• by unity100 (970058)

        your point is wrong. my approach is in terms of COMBAT techniques, whereas yours is from social perspective. its not correct in that respect either - for soldiers, henchmen were well fed during those ages, because they were the means to enforce lord's will. landing a job as a soldier was a good thing for anyone, for they were sure to be fed.

        • not completly wrong. Even for combat techniques.

          "Historical correct" means you have knights charging towards masses of badly equipped cannon fodder. Until the invention of the halberd, there was no chance (or almost no) chance of winning against a mounted, armoured knight.

          Knights were superior to soldiers.

          And now comes the really hard part: Who would want to PAY for playing a inferior class? If everyone gets to choose an even slightly better class, your game is doomed. you could have skipped designing the o

          • by idontgno (624372)

            And now comes the really hard part: Who would want to PAY for playing a inferior class? If everyone gets to choose an even slightly better class, your game is doomed. you could have skipped designing the other classes and turned your game into a singleplayer.

            And that's a good point. The fundamental entertainment value of any RPG is that the player is a hero, not a peasant pikeman who gets paid by pillaging if his side wins, or will just be executed out of hand if they lose.

            So a heroic "infantryman" will t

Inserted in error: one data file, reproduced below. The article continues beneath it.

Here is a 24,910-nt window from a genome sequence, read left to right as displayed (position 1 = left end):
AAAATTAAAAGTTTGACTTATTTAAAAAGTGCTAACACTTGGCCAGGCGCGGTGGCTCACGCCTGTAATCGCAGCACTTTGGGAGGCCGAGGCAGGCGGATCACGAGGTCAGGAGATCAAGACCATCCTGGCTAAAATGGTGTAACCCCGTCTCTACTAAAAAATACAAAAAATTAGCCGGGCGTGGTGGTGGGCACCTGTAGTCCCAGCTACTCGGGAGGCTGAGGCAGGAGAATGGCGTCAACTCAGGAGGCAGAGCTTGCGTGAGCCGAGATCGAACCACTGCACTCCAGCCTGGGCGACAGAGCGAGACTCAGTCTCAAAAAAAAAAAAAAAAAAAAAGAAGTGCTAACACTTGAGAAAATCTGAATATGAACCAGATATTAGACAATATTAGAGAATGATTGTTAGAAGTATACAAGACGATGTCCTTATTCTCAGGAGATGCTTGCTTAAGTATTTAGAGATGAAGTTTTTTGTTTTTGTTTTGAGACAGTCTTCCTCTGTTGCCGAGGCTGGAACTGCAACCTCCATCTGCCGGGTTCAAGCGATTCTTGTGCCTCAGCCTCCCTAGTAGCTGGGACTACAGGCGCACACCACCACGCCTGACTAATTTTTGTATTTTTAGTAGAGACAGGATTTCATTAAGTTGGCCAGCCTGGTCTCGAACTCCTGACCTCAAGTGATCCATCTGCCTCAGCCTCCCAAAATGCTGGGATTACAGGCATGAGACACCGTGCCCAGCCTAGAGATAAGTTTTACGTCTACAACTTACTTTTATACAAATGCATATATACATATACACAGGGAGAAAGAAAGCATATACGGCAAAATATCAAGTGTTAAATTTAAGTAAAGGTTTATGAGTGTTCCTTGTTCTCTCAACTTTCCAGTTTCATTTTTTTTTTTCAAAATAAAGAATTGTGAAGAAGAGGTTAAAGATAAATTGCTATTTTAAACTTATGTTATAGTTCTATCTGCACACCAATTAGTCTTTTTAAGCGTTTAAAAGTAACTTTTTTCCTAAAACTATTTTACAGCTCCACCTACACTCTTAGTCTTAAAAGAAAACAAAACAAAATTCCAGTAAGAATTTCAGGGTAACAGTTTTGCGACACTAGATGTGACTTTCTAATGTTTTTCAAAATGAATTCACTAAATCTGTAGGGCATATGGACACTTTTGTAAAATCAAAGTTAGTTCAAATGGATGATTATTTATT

• by vadim_t (324782)

      arch demons, strong and smart enough to marshal entire armies stupidly attacking some party member designated as 'tank', and getting its ass spanked. 'threat' my ass.

      I think it makes sense for the most part, you just see the consequences in-game and not what actually happens.

      Eg, suppose you're going against a fighter and a wizard. You really want to get the wizard. But the wizard knows he's squishy and hides behind the fighter, and the fighter knows the wizard is squishy and gets right in your face. You cou

      • by unity100 (970058)

        Sure it does exist, the crowd controller is the guy with the machinegun, or flamethrower. In medieval times, it'd be the guy who sets off some elaborate trap, like making a tree trunk roll down the battlefield.

        machine gun does not control anyone. it does not prevent you from moving your finger. you hurl a grenade to the emplacement, and it ends the thing.

        show me 3 battles in which tree trunks were rolled thus effectively. braveheart doesnt create historical commonplace.

        You can do it, it just wouldn't work well. In a game you're in for a long time engagement. If your team is all guys with swords, at some point archers in the trees will snipe all of you with no effort. If all archers, fighters can ambush you. There's a reason why armies aren't all made of archers.

        in rpgs you dont have armies. 4 people do not constitute an army.

        • by vadim_t (324782)

          machine gun does not control anyone. it does not prevent you from moving your finger.